Gaur cow camera trapped at a mineral lick
A group of mines situated along the sanctuary’s border include Phu Jue, Phu Mong and Kao Lee mines. On the southern side are the Klity, Bo Ngam, and KEMCO (or Song Thor) mines plus a number of other small-scale operations, all with lead separation plants.
These lead mines are killing ethnic communities and contaminating water sources here. Several Karen villagers particularly at Lower Klity village have already died from lead contamination while many dozens of people particularly women and children are suffering from acute lead poisoning by drinking, fishing and washing in the Klity stream near the village.
More than 100 cattle have died and the villagers cannot drink from the waterway because it makes them ill. Some forest rangers in Thung Yai believe that wildlife is also suffering as they have seen deer and other animals dying in the same way as the cattle.
The Pollution Control Department investigated the area and found the amount of lead in sediment in Klity stream below the mine is 165,720 to 552,380 ppm (parts per million). Thailand’s safety standard is 200 ppm. A subsequent investigation by the department revealed the mine failed to treat its wastewater and illegally dumped it into the stream.
The mines have been operating for more than 40 years by influential people with connections to local officials and a political party. Although the lead mines are located just outside Thung Yai Naresuan Sanctuary, the effects of contamination from toxic discharge is spreading far beyond the mine concession areas.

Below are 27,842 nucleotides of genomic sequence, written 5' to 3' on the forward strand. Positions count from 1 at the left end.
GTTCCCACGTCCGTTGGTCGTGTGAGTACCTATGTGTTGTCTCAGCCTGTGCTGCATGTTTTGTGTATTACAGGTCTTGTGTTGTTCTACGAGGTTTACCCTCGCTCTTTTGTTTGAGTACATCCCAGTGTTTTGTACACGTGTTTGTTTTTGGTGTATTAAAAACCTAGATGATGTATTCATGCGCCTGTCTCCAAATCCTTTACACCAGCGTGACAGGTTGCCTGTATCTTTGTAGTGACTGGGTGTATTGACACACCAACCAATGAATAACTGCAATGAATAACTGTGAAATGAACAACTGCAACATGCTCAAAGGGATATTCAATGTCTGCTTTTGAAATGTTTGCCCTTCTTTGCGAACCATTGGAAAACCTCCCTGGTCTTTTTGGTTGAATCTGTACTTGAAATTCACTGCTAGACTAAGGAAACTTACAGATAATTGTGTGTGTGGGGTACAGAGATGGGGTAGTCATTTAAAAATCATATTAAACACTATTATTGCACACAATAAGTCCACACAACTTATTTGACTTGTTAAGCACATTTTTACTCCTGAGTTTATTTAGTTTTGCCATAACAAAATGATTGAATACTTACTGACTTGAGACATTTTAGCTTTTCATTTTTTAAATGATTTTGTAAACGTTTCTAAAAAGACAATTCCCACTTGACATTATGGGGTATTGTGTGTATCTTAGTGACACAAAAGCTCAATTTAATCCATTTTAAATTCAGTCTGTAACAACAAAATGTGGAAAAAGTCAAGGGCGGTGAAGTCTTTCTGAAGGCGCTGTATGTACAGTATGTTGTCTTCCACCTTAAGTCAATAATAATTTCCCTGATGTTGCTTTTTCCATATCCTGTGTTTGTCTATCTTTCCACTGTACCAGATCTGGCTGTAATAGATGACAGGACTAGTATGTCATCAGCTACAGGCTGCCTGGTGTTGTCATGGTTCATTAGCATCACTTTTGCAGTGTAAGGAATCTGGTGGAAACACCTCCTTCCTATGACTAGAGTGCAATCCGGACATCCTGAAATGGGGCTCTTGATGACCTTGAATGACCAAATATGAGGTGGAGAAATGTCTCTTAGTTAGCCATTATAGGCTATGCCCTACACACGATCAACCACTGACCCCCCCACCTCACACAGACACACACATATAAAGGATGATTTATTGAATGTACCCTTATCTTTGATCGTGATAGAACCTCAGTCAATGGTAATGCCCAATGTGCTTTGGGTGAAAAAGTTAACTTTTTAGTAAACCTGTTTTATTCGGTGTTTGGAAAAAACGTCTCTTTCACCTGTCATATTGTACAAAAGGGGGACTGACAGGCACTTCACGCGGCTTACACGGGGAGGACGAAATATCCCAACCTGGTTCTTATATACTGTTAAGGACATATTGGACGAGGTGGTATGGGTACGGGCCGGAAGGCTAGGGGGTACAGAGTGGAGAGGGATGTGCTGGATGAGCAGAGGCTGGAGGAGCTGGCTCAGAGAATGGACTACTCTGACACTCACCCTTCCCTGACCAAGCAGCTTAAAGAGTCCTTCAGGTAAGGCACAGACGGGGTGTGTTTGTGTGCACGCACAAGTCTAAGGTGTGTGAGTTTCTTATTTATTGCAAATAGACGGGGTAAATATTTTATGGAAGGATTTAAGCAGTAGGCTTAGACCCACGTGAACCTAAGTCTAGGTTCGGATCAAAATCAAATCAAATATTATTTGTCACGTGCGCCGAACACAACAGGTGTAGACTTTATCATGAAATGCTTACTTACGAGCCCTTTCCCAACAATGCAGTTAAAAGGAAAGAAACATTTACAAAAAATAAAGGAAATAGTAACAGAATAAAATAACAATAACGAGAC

In July 2006, the Natural Resource and Environment Minister Youngyuth Tiyapairat said the RFD reported that the permit for the mining firm to use the land in the forest was about expire (2007) while the Director General Damrong Pidej of the National Parks, Wildlife and Plant Conservation Department would not allow the company to go into the forest either. Damrong also said operations at the mine, which is located in a 70,000-rai forest just past the Karen village of Jagae, has been stopped for almost a decade but the mining company now wants to re-open it and is fighting with the court to resume operations.
Mr Damrong said he would use environment-related laws to bar mining of all kinds of minerals in the wildlife sanctuary especially since it is a World Heritage Site. He called on other agencies concerned, including the RFD and the Department of Minerals to stop granting mining concessions in forested areas.
Mr Yongyuth also ordered forest officials to tightly guard the area to prevent the transport of mining equipment in or out of Thung Yai. He also pushed legislation through parliament to help the rangers improve their standard and grade, and today, more than 50 percent of the DNP’s staff is now permanent hire, a big improvement over the old days when 90 percent were temporary hire.
Mae Nam Choan river
The sanctuary has many rivers and streams. These include the Mae Khlong (Upper Khwae Yai), Suriya, Dongwee, Songthai, Tsesawoh and Maekasa, plus other smaller tributaries. The Mae Khlong River begins its long journey in Umphang Wildlife Sanctuary in the western part of Tak province near the border with Burma. The Mae Chan River, another major tributary, merges with the Mae Khlong in Thung Yai. From there, this waterway, known as Mae Nam Choan or the Upper Khwae Yai River, is steep, swift and rocky. It eventually flows into the Sri Nakharin reservoir which inundated 418 square kilometers to the south of the Thung Yai. The Sri Nakharin Dam in Kanchanaburi was built to harness this powerful river and provide power and water to people on the lowlands.